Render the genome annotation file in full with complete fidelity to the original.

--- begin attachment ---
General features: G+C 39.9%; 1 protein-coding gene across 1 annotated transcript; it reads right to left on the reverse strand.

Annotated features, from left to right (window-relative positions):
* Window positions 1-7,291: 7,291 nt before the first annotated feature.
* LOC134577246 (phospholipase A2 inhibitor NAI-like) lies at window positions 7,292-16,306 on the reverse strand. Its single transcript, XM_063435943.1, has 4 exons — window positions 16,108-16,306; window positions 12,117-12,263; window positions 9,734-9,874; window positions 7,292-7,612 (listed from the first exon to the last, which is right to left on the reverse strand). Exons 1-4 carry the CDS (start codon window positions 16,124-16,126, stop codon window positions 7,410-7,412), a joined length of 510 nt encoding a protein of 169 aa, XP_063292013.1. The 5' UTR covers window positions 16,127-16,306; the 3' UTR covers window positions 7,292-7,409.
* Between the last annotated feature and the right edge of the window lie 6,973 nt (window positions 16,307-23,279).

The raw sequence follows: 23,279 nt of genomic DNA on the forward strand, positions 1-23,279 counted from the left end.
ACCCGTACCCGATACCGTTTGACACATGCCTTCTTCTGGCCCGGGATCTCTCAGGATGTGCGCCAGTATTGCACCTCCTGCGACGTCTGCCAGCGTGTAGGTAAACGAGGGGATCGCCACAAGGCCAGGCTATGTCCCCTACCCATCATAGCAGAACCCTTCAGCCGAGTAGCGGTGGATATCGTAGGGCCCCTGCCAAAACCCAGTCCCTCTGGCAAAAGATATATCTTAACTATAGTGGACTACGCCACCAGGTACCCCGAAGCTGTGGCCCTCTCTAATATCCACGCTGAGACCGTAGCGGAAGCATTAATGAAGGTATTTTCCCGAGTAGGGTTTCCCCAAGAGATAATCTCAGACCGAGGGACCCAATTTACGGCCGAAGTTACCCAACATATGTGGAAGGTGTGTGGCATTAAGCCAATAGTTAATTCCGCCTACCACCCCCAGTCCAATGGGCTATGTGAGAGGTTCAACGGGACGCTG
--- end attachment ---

General features: G+C 39.9%; 1 protein-coding gene across 1 annotated transcript; it reads right to left on the reverse strand.

Annotated features, from left to right (window-relative positions):
* Window positions 1-7,291: 7,291 nt before the first annotated feature.
* LOC134577246 (phospholipase A2 inhibitor NAI-like) lies at window positions 7,292-16,306 on the reverse strand. Its single transcript, XM_063435943.1, has 4 exons — window positions 16,108-16,306; window positions 12,117-12,263; window positions 9,734-9,874; window positions 7,292-7,612 (listed from the first exon to the last, which is right to left on the reverse strand). Exons 1-4 carry the CDS (start codon window positions 16,124-16,126, stop codon window positions 7,410-7,412), a joined length of 510 nt encoding a protein of 169 aa, XP_063292013.1. The 5' UTR covers window positions 16,127-16,306; the 3' UTR covers window positions 7,292-7,409.
* Between the last annotated feature and the right edge of the window lie 6,973 nt (window positions 16,307-23,279).

The raw sequence follows: 23,279 nt of genomic DNA on the forward strand, positions 1-23,279 counted from the left end.
ACCCGTACCCGATACCGTTTGACACATGCCTTCTTCTGGCCCGGGATCTCTCAGGATGTGCGCCAGTATTGCACCTCCTGCGACGTCTGCCAGCGTGTAGGTAAACGAGGGGATCGCCACAAGGCCAGGCTATGTCCCCTACCCATCATAGCAGAACCCTTCAGCCGAGTAGCGGTGGATATCGTAGGGCCCCTGCCAAAACCCAGTCCCTCTGGCAAAAGATATATCTTAACTATAGTGGACTACGCCACCAGGTACCCCGAAGCTGTGGCCCTCTCTAATATCCACGCTGAGACCGTAGCGGAAGCATTAATGAAGGTATTTTCCCGAGTAGGGTTTCCCCAAGAGATAATCTCAGACCGAGGGACCCAATTTACGGCCGAAGTTACCCAACATATGTGGAAGGTGTGTGGCATTAAGCCAATAGTTAATTCCGCCTACCACCCCCAGTCCAATGGGCTATGTGAGAGGTTCAACGGGACGCTG